Tag: class

My notes on Davies, W. (2017). Elites without hierarchies: Intermediaries,‘agency’and the super-rich. In Cities and the super-rich (pp. 19-38). Palgrave Macmillan, New York. Who are the super-rich, and what do they want? This is the question which a thought provoking paper by Will Davies begins with and it’s one which has preoccupied me in recent years. […]

One of the prevailing motifs of the Trumpist era has been the recognition on all sides of the social and political costs of deindustrialization, even if this recognition is typically subsumed into a prior political stance. There’a really powerful account on pg 52 of George Packer’s Unwinding which conveys the scale of this change and the curious […]

In an important essay earlier this year, Jan-Werner Müller identifies a dangerous tendency for leftist critics to take the claims of right-populist demagogues at face value. Suddenly vindicated in their struggle with the ‘third way’ that has dominated the centre-left, the claims of nascent populists to speak for a ‘left behind’ majority, created by the […]

When the Uber co-founders recount the story of their project, they stress the importance of the consumer to it. This might seem like familiar rhetoric but I want to suggest it reflects a deep (and problematic) commitment. In The Upstarts, by Brad Stone, we see how the early idea for Uber came to Garrett Camp when he […]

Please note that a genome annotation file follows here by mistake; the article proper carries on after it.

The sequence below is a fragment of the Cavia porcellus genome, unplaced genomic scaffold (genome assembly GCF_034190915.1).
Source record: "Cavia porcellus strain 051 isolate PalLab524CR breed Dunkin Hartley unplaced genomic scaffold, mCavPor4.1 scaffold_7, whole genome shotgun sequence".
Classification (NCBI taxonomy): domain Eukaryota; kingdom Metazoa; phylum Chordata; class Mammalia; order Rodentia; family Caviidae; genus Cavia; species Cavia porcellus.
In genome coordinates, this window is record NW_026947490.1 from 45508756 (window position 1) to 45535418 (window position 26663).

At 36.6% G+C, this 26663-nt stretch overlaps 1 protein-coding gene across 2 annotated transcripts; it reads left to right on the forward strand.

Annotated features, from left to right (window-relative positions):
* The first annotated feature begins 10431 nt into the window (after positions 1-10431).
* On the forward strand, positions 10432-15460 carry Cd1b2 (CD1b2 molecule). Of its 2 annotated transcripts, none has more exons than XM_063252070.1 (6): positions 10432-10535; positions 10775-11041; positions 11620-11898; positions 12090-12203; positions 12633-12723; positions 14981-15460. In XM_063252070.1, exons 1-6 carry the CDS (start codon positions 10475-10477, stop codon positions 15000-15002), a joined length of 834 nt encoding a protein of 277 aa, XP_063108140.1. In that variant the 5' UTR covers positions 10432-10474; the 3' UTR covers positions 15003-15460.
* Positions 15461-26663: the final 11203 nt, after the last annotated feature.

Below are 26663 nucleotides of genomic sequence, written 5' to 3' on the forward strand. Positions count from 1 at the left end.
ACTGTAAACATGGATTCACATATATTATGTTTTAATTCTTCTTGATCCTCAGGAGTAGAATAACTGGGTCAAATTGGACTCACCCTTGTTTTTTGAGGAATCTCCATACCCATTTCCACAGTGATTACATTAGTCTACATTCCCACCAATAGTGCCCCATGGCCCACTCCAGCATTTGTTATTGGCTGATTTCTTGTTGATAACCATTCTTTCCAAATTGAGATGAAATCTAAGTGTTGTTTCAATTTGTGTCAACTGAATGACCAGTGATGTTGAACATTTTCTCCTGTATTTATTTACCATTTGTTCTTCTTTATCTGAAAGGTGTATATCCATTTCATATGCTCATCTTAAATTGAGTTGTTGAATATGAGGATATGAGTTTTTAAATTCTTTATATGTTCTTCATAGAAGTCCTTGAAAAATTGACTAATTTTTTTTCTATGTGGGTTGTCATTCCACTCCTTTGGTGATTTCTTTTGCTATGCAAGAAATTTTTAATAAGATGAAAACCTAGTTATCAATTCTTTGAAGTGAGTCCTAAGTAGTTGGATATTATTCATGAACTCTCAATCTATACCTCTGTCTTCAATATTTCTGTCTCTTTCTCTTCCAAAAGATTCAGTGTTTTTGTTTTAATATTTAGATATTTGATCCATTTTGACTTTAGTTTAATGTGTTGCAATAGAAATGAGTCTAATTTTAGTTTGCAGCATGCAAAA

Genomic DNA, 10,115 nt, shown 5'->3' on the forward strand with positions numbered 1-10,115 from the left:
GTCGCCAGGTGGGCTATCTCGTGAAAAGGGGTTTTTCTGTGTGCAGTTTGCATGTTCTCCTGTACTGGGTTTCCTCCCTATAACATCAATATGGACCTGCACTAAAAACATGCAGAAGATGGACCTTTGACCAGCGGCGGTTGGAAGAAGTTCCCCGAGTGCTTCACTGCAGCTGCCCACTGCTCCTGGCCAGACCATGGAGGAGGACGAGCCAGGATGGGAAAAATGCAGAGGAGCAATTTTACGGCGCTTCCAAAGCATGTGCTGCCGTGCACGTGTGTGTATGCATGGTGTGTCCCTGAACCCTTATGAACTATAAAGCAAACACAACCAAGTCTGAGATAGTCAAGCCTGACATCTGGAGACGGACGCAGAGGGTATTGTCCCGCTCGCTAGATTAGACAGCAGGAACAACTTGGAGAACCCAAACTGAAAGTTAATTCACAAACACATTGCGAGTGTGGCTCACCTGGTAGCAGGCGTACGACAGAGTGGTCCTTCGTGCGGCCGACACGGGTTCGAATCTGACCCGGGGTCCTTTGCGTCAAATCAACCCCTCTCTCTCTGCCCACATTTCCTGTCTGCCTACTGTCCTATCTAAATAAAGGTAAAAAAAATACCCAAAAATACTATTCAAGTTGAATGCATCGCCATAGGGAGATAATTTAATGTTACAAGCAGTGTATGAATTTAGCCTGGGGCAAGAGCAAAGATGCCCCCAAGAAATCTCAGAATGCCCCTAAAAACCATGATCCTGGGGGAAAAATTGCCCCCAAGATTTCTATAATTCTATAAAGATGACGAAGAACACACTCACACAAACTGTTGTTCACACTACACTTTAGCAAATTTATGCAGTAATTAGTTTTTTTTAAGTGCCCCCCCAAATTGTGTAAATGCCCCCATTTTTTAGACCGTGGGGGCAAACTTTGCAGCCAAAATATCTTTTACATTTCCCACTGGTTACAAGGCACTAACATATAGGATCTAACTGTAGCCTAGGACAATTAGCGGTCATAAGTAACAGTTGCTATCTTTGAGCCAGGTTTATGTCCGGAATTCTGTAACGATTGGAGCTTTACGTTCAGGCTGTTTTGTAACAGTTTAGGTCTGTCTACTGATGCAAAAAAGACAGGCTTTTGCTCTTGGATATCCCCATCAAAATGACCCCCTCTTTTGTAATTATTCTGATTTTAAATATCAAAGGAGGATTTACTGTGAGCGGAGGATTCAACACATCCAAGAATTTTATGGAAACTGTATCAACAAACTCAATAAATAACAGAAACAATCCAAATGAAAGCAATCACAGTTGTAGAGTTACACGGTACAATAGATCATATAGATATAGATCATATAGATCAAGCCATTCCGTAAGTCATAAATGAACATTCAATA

I love this little passage, quoted on pg 172 of Zizek’s Trouble in Paradise: We all rail against class-distinctions, but very few people seriously want to abolish them. Here you come upon the important fact that every revolutionary opinion draws part of its strength from a secret conviction that nothing can be changed … The […]

I wonder how widespread this sentiment is? Obviously there are particular aspects of the Cameron case that this analysis applies to, but it’s hard not to suspect that it reveals a broader world view in which wealth is seen as a constraint due to residual class antagonism: You often hear of people being “trapped in […]

I’ve been reading Chavs by Owen Jones all day and I’m surprised by quite how broadly thought-provoking it is. From the reviews I was certainly expecting a good book but not such a sensitive and wide ranging engagement with the culture and politics of modern Britain. One thing that particularly piqued my curiosity was his references […]